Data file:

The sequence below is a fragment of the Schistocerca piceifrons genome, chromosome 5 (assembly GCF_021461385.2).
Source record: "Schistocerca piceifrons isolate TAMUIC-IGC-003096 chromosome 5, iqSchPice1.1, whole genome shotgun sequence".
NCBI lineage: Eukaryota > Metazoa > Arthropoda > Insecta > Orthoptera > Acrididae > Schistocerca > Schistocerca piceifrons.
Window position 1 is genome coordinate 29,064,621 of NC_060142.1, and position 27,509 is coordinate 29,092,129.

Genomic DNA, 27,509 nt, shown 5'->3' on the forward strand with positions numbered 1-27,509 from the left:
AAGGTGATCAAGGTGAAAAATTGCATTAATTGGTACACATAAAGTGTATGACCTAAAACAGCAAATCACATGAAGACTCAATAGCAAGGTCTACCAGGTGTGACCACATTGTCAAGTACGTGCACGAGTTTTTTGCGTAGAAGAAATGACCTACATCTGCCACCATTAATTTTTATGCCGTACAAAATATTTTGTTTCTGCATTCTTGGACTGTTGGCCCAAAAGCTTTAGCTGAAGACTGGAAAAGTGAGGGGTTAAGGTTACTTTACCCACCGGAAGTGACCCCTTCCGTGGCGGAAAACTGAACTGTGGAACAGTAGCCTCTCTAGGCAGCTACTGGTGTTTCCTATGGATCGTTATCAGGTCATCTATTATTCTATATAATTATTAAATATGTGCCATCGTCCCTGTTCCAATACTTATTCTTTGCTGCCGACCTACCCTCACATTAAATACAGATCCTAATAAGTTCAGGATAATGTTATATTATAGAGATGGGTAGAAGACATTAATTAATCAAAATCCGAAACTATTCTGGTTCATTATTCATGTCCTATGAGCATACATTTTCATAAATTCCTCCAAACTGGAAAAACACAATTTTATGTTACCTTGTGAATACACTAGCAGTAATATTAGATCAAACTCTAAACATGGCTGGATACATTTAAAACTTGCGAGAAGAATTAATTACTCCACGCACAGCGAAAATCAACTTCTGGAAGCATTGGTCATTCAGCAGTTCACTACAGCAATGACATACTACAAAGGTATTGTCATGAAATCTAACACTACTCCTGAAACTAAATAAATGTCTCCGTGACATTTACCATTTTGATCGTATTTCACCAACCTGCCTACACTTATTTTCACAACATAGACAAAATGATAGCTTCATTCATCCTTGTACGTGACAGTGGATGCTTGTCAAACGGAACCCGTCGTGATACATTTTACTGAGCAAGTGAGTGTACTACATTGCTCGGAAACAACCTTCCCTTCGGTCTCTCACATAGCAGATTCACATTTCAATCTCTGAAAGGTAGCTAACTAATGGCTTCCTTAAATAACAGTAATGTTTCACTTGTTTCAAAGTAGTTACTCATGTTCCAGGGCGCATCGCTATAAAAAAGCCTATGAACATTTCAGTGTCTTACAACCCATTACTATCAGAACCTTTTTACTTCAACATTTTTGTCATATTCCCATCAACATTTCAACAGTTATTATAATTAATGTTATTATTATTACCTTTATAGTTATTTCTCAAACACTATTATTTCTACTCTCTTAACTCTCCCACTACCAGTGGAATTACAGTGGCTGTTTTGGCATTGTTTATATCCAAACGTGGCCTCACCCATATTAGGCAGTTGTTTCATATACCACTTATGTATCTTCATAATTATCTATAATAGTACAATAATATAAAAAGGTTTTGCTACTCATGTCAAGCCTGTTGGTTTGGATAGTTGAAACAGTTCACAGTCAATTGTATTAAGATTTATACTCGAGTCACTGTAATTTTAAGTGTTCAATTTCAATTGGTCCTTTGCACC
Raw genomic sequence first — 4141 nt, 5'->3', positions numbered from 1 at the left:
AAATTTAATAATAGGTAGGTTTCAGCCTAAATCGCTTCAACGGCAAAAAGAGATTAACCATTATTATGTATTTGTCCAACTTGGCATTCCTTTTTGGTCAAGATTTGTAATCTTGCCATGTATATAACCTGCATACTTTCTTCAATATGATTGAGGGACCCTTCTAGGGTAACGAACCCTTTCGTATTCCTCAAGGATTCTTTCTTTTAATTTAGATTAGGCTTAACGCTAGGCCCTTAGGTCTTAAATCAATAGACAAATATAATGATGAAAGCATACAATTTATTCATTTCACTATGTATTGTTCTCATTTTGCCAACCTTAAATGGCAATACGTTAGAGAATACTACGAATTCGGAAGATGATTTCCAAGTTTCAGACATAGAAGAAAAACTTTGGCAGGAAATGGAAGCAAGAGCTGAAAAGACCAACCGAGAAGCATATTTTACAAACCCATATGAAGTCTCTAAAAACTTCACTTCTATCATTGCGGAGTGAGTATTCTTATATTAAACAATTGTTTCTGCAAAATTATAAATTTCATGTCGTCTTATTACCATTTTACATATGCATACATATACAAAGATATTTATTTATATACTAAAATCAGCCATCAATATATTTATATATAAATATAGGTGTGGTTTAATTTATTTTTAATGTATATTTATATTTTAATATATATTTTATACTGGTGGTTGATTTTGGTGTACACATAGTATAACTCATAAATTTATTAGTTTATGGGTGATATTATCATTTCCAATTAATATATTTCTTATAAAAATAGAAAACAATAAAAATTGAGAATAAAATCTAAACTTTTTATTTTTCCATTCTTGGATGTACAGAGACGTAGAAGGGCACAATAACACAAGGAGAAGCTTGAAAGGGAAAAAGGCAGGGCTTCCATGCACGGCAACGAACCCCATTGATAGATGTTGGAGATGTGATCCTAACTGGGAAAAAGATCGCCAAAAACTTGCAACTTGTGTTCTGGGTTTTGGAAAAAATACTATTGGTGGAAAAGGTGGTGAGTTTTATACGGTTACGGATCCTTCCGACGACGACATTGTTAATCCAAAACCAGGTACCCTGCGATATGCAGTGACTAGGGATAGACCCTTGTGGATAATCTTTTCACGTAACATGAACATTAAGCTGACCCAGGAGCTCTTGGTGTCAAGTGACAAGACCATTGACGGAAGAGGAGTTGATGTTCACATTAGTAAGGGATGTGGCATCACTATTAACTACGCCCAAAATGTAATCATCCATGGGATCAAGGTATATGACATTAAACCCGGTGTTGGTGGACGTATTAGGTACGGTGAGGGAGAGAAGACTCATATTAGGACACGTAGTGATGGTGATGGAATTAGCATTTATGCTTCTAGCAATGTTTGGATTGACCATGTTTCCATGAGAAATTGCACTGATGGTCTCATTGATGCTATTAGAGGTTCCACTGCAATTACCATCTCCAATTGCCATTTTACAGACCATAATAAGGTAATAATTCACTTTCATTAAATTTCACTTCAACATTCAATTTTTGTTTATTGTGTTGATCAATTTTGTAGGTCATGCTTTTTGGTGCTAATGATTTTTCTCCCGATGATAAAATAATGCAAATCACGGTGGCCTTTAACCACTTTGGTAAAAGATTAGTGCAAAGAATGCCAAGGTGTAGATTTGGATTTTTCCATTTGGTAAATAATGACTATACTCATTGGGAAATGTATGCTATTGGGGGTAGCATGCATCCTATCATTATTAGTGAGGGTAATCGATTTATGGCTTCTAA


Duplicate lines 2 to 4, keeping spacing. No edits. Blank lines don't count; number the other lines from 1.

Source record: "Schistocerca piceifrons isolate TAMUIC-IGC-003096 chromosome 5, iqSchPice1.1, whole genome shotgun sequence".
NCBI lineage: Eukaryota > Metazoa > Arthropoda > Insecta > Orthoptera > Acrididae > Schistocerca > Schistocerca piceifrons.
Window position 1 is genome coordinate 29,064,621 of NC_060142.1, and position 27,509 is coordinate 29,092,129.